If Greece goes bust, what will happen to client money?

As the spectacle of potential Greek bankruptcy unrolls before our eyes, we should put ourselves in the shoes of our Greek lawyer colleagues.

The main impact of the crisis so far has been on younger lawyers, and those with small firms. Clients have no money to pay. If there are court cases, then the lawyer has to find the court fee and the VAT out of his or her own pocket, with little chance of recovery from the client. Overall, business is bad.

The big firms may not be affected to the same extent by client poverty, but if there is a Grexit they need to be worried now about what happens to the client money they hold. If you are a Greek lawyer with the possibility of a meltdown within a few days, what do you do? You might try hurrying the transaction, so that the client’s money is used for the intended purpose before possible national bankruptcy. If and when national bankruptcy occurs, two further events might follow.

First, as happened with Cyprus, all bank accounts might be frozen. Your client’s money is inaccessible, with obvious consequences for the transaction to which it is tied. Second, all deposits might be subject to a haircut once accounts are re-opened.

Haircuts raise interesting questions for clients’ money. The money is not the lawyer’s, but the client’s. Is the lawyer liable to the client for the loss incurred while it was in the lawyer’s safekeeping? That would mean that the client would suffer no loss, but the lawyer would suffer the client’s loss instead. Does it make a difference if national bankruptcy was obviously on the horizon – in other words, is there a duty of care on the lawyer to take steps to protect the money (or to advise the client of the risk) if there are clear warning signals, as there have been here?

I don’t know what advice, if any, is being given on this by the various Greek bars, which are the relevant competent authorities. I am told that when Cyprus faced similar events, the local bar managed to obtain a release from the haircut for lawyers’ client funds.

Interestingly, the Solicitors Regulation Authority issued a warning notice a few days ago about missing client money. It does not deal specifically with haircuts, but among its warnings are: ‘You have a duty to ensure that client money is safe’. The notice also refers to other principles such as ‘protecting client money and assets’ and making sure that ‘clients are in a position to make informed decisions about the services they need, how their matter will be handled and the options available to them’.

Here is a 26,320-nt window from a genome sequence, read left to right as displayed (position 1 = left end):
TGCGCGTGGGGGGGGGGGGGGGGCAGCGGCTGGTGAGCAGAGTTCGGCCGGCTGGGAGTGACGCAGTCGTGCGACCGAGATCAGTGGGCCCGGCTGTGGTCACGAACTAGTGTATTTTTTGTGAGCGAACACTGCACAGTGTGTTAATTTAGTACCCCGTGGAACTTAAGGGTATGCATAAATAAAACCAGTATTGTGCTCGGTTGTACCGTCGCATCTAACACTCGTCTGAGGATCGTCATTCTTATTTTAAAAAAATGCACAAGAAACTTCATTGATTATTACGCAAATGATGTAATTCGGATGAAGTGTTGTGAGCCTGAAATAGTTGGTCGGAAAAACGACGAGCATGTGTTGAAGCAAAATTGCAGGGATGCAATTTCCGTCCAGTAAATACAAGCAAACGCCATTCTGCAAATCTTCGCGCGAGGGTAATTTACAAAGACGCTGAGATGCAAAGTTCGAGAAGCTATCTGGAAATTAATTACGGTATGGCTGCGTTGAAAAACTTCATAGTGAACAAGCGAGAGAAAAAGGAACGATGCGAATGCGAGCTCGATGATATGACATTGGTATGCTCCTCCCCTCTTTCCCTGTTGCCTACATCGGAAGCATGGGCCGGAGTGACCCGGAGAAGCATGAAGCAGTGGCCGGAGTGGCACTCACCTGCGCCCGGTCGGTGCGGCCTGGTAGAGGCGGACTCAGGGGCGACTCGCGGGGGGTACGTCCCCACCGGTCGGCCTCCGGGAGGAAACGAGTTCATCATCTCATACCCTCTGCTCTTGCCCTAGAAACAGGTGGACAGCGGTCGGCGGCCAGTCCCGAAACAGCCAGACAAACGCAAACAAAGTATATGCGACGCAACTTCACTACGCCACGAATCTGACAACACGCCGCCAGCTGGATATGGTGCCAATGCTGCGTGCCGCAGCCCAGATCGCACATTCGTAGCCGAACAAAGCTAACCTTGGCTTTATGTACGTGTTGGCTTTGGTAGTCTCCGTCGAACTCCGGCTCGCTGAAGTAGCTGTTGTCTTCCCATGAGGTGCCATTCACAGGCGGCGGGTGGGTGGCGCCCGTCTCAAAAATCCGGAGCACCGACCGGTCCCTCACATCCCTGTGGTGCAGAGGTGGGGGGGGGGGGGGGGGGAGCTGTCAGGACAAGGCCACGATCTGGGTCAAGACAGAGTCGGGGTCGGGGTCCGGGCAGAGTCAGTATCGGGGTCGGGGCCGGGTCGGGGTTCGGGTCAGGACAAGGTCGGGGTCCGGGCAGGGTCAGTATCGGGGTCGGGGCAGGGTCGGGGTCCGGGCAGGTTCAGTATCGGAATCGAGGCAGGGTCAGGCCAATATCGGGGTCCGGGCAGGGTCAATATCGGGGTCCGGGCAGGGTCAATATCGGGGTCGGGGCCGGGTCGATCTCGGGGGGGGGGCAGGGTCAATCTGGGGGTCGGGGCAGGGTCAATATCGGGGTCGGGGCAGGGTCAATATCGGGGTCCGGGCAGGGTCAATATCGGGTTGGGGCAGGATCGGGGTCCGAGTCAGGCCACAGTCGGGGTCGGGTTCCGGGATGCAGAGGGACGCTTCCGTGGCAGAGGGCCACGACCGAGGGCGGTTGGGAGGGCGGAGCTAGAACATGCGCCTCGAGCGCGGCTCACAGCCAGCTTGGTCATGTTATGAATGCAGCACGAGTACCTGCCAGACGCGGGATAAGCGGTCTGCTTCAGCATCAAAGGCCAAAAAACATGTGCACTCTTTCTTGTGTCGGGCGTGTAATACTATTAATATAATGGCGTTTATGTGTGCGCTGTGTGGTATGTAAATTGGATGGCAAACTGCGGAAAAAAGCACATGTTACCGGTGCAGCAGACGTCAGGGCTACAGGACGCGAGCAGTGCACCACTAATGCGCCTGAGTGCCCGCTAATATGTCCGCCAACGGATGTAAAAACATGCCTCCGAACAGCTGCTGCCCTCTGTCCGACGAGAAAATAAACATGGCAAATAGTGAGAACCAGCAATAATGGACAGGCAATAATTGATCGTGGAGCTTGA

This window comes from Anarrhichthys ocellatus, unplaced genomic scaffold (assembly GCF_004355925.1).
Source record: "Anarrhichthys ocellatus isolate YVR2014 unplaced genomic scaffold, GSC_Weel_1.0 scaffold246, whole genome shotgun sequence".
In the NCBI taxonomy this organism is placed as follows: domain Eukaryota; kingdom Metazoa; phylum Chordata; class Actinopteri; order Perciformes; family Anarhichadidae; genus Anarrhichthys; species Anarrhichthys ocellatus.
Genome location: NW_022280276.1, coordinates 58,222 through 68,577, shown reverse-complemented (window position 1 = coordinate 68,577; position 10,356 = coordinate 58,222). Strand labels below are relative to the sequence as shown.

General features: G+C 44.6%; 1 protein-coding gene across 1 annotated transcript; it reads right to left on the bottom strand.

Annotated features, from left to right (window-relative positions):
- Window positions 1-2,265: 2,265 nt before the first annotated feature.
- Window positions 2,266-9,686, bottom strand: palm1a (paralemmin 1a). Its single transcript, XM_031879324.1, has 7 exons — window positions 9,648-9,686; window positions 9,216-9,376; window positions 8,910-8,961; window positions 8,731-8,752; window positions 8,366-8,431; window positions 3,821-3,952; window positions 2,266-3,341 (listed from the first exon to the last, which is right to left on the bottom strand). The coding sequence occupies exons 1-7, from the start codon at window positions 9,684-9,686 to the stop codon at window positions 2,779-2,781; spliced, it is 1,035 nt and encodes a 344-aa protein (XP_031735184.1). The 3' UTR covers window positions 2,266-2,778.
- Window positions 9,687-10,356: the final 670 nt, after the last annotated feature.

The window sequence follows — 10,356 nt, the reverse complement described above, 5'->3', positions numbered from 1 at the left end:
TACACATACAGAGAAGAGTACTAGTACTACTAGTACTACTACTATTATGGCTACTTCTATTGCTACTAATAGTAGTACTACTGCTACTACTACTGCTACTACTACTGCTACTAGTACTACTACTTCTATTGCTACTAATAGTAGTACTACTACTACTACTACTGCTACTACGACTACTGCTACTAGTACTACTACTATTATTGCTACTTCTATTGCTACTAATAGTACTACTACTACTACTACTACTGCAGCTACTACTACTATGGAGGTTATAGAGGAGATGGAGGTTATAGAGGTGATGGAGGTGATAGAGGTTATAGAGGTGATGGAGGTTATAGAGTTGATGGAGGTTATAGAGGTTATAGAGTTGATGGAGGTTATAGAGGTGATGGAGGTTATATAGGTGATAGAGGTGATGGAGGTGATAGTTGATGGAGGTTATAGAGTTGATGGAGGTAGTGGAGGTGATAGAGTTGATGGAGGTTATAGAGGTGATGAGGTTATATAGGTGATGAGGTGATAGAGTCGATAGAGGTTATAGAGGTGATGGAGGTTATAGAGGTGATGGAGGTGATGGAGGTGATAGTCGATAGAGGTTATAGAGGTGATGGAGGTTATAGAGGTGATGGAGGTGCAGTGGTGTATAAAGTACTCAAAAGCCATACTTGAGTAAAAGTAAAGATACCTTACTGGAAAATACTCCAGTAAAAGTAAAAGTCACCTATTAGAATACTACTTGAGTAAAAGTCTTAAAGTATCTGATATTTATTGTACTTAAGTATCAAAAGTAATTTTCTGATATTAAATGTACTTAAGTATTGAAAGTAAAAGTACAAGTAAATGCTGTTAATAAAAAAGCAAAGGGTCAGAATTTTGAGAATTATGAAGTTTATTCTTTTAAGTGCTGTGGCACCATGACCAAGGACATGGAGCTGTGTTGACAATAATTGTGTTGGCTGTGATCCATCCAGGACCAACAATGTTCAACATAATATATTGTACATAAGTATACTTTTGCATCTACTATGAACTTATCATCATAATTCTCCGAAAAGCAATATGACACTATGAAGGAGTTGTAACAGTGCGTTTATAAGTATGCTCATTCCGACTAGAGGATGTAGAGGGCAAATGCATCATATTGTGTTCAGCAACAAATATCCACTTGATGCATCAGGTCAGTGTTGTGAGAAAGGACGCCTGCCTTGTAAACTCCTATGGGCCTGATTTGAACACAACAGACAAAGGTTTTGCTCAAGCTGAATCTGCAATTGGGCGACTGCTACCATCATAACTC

The Greek legal profession is not the only group of lawyers worrying about Grexit, though. The EU is itself beginning to confront the possibility. But there is an interesting legal conundrum. It is possible to leave the EU after a two-year negotiation period, but it is not possible to leave the eurozone without leaving the EU first.

So if Greece drops out of the euro, it has to leave the EU – but that can only be done after two years. In any case, while some member states would apparently face a Greek departure from the eurozone with equanimity, no one believes that Greek departure from the EU would be a good idea. We might all be saved, though, since Article 352 of the Treaty (the flexibility clause) allows the council, on a proposal from the European Commission and with the consent of the European Parliament, to adopt whatever measures it deems appropriate, even if there is no legal basis.

I imagine that there will be the usual euro-fudge. That may be for the best. It is in no one’s interest, in my view, for Greece to leave the EU. And fudge would save the difficult questions about clients’ funds.

But would euro-fudge be sufficient for the Greek economy to recover so as to bring paying clients back to young lawyers and small firms?